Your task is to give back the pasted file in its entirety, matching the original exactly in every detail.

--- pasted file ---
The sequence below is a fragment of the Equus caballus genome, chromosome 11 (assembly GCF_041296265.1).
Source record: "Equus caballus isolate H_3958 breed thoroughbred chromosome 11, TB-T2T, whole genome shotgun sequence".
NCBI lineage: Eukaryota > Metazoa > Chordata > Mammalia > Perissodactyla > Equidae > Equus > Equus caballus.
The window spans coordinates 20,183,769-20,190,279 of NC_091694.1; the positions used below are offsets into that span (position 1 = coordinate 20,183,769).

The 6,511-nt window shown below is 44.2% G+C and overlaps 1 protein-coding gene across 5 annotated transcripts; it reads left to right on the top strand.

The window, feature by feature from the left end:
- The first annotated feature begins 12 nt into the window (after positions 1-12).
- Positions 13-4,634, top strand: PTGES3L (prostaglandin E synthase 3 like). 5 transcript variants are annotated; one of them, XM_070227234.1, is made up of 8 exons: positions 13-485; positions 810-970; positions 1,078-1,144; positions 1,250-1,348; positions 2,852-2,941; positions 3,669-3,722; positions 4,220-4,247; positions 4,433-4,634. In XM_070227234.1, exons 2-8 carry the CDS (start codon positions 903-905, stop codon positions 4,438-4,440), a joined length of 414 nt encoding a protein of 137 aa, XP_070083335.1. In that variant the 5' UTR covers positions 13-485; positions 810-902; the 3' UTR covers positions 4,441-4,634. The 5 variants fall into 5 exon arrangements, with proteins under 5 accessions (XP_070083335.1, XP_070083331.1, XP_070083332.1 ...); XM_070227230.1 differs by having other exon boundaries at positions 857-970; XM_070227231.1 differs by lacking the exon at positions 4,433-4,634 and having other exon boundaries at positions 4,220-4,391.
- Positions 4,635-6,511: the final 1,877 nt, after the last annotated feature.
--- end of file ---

The sequence below is a fragment of the Equus caballus genome, chromosome 11 (assembly GCF_041296265.1).
Source record: "Equus caballus isolate H_3958 breed thoroughbred chromosome 11, TB-T2T, whole genome shotgun sequence".
NCBI lineage: Eukaryota > Metazoa > Chordata > Mammalia > Perissodactyla > Equidae > Equus > Equus caballus.
The window spans coordinates 20,183,769-20,190,279 of NC_091694.1; the positions used below are offsets into that span (position 1 = coordinate 20,183,769).

The 6,511-nt window shown below is 44.2% G+C and overlaps 1 protein-coding gene across 5 annotated transcripts; it reads left to right on the top strand.

The window, feature by feature from the left end:
- The first annotated feature begins 12 nt into the window (after positions 1-12).
- Positions 13-4,634, top strand: PTGES3L (prostaglandin E synthase 3 like). 5 transcript variants are annotated; one of them, XM_070227234.1, is made up of 8 exons: positions 13-485; positions 810-970; positions 1,078-1,144; positions 1,250-1,348; positions 2,852-2,941; positions 3,669-3,722; positions 4,220-4,247; positions 4,433-4,634. In XM_070227234.1, exons 2-8 carry the CDS (start codon positions 903-905, stop codon positions 4,438-4,440), a joined length of 414 nt encoding a protein of 137 aa, XP_070083335.1. In that variant the 5' UTR covers positions 13-485; positions 810-902; the 3' UTR covers positions 4,441-4,634. The 5 variants fall into 5 exon arrangements, with proteins under 5 accessions (XP_070083335.1, XP_070083331.1, XP_070083332.1 ...); XM_070227230.1 differs by having other exon boundaries at positions 857-970; XM_070227231.1 differs by lacking the exon at positions 4,433-4,634 and having other exon boundaries at positions 4,220-4,391.
- Positions 4,635-6,511: the final 1,877 nt, after the last annotated feature.